Femern Tunnel

On May 30, 2016 in Copenhagen, the consortium made up of VINCI Construction Grands Projets, Soletanche Bachy International, BAM Infra / Int., CFE, Wayss & Freytag, MaxBo?gl, and PerAarsleffA/S signed design-build contracts with the government of Denmark to develop the world’s longest immersed road and rail tunnel, which will link Denmark and Germany. The project consists of three work packages: the immersed tunnel; the production plant for the tunnel’s prefabricated segments; and access ramps and bridges. This colossal, 17.6-km structure will provide separate lanes for road and rail traffic. It will be the longest structure of its kind in the world.


In 1995, during construction of the Øresund tunnel, which connects Denmark with the Scandinavian peninsula, the Danish government made a commitment to the Swedish government to promote the development of a fixed link between Denmark and Germany, which would also benefit Sweden. However, Germany, in the midst of reconstruction, quickly indicated its lack of interest in this scheme. In 2008, following a long period of discussion, authorities in both countries signed a treaty based on Danish funding to build the crossing. Subsequently, German authorities would be responsible for linking the structure to their country’s roadway network. As a result of this agreement, feasibility studies on possible solutions, either an immersed tunnel or a bridge, got under way.
In 2011, a decision was made to build an immersed tunnel. The call for tenders was issued.
On March 4, 2016, our consortium was awarded contracts for the three work packages for which we had presented our candidacy. On May 30, 2016 in Copenhagen, the three contracts were officially signed.


The tunnel will consist of 89 watertight individual prefabricated concrete segments built on the Danish side at Rødbyhavn in a production plant built for this specific purpose. The 200-metre segments will be towed and subsequently immersed and placed in a trench excavated on the Baltic seabed. When the tunnel is complete, it will be covered with sediment and stone to protect it. In all, four separate tubes (two rail lines and a dual 2-lane motorway, that is, the same configuration as the Øresund tunnel) and a technical duct will be fitted into the tunnel, which will be 40 metres wide and 15 metres high at its peak.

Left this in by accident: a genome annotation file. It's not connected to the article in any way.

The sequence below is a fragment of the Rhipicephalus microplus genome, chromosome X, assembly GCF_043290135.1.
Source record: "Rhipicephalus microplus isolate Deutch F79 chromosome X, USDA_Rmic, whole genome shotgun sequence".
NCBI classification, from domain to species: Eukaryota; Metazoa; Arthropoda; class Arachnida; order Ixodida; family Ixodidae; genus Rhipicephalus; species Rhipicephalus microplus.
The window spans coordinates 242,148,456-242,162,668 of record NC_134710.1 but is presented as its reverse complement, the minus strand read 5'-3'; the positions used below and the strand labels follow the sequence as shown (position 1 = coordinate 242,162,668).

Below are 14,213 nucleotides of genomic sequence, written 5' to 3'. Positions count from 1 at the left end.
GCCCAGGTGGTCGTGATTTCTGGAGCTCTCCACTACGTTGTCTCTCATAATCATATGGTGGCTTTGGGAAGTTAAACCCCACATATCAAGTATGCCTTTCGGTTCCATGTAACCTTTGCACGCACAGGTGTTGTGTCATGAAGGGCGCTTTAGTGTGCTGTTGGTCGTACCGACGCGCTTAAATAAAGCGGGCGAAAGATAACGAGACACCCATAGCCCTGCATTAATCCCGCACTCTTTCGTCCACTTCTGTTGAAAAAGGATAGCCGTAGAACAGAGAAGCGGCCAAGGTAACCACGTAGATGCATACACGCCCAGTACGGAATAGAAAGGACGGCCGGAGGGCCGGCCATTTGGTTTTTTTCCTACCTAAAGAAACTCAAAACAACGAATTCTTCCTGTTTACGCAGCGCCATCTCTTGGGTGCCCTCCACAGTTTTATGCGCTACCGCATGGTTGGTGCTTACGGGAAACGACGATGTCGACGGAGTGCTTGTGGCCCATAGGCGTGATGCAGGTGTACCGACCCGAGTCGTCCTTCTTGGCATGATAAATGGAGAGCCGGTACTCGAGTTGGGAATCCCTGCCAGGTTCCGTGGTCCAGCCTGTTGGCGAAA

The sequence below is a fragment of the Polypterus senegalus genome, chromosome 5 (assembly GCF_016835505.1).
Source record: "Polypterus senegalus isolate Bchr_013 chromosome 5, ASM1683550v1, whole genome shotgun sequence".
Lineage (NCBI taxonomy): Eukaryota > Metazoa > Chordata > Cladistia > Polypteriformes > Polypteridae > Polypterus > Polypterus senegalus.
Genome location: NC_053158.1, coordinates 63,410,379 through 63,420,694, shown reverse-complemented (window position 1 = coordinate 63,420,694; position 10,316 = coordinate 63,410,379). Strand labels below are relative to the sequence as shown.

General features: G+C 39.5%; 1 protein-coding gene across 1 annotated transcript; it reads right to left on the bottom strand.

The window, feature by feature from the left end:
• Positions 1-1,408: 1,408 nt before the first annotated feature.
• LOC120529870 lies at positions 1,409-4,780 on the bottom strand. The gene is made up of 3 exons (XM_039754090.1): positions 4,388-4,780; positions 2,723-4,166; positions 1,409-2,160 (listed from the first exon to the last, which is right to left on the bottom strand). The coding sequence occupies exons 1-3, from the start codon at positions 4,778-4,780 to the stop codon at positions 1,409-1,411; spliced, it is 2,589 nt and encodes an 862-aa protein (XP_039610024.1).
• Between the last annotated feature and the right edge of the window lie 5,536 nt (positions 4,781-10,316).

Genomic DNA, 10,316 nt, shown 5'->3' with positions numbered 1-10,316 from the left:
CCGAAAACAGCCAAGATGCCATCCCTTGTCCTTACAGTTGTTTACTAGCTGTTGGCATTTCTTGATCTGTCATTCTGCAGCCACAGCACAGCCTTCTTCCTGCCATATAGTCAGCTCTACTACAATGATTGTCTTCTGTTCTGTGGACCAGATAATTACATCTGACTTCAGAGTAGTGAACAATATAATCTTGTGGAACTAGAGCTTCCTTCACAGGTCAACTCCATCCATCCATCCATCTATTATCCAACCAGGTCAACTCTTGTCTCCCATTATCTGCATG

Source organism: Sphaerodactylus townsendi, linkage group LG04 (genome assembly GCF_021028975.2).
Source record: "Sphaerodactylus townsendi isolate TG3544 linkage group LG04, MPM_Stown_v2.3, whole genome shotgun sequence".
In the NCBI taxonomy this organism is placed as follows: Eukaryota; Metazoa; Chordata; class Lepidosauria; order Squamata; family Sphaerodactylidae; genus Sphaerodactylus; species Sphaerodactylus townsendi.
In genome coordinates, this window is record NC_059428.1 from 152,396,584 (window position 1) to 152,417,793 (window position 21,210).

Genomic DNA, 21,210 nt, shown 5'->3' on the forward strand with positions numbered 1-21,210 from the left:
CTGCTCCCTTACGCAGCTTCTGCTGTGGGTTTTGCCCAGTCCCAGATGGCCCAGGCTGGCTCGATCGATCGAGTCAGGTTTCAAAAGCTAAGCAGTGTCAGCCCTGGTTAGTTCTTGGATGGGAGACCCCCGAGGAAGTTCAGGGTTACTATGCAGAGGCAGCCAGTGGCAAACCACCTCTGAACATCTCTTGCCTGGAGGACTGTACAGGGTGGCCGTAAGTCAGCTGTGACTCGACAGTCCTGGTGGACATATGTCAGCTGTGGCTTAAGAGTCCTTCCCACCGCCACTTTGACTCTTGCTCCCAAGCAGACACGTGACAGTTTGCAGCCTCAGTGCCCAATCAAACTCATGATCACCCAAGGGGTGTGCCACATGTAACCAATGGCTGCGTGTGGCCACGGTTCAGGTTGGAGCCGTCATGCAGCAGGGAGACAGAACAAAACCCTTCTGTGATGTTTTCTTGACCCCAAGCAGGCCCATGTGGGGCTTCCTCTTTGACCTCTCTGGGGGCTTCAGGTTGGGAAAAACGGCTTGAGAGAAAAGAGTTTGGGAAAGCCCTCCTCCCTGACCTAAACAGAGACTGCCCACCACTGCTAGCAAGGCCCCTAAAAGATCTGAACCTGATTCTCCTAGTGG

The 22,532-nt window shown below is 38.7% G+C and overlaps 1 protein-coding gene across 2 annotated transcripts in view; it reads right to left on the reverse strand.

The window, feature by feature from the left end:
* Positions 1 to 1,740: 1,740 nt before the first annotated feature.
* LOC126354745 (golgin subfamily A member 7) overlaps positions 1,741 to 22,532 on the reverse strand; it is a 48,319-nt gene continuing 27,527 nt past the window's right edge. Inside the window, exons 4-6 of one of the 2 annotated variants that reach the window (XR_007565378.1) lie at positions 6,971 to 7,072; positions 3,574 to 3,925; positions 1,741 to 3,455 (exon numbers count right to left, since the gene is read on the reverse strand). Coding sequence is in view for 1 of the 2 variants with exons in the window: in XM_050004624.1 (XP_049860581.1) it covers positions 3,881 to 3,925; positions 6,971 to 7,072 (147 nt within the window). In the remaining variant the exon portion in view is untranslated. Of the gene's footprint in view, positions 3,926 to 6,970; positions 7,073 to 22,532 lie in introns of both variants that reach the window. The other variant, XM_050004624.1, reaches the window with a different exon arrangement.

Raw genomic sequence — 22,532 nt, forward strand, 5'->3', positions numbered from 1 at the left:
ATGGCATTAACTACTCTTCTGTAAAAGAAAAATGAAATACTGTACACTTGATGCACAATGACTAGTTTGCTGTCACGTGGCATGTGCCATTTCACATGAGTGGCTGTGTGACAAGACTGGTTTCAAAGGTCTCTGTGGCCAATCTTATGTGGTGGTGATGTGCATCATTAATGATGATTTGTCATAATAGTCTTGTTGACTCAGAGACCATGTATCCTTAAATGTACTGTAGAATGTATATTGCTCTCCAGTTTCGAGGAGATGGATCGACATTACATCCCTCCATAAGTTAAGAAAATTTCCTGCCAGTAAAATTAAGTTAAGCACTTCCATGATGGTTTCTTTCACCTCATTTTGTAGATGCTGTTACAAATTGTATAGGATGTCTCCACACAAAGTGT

The 15 million cubic metres of sediment that will be excavated will be repurposed to create embankments. Access roadways will link the structure to road and rail networks in both countries.
In design terms, an immersed tunnel is a challenge given space constraints and the resulting limitations on geometrical options. Tunnel segments must be sufficiently light to float at they are towed to the immersion zone but heavy enough to stay underwater once they are placed on the seabed. Concreting operations must take both of these conditions into consideration. Thanks to the consortium partners’ accrued expertise and our science department’s know-how, we developed, right at the tender-submission stage, a concreting formula that would limit early-age cracking and meet the project’s technical requirements.
The other decisive factor is the size of the steel reinforcements. Once these two factors (geometry of the structure and size of the reinforcements) are optimised, we can focus our expert know-how on adapting construction techniques to the design requirements (moving the reinforcement cage, immersion equipment and systems, and so on).

In its time, the Øresund project was a technology innovation. The Femern project is based on the same technology, now tried-and tested, but stands out due to its scope – six times greater than the Øresund project – and its impressive volume of operations.


At nearly 18 km long and linking the region of Lolland-Falster in Denmark to the region of Schleswig-Holstein in Germany, this structure will be the world’s longest immersed road and rail tunnel. Motorists will be able to make the crossing in ten minutes and train passengers in seven minutes, whereas formerly the options were an hour-long ferry ride or a 160 km detour through the region of Jutland in Denmark.
Currently, the Femern tunnel is one of the largest infrastructure projects in Europe. Upon delivery, it will help foster the development of trade and tourism in northern Europe.
This is an exceptional project in every regard, including in terms of scope, techniques, gestation period, and implementation period.

Project participants

Femern A/S

Project management

Key figures

Implementation dates
June 2016 to 2024

17.6 km

Number of tubes
4 (dual single-lane and dual 2-lane)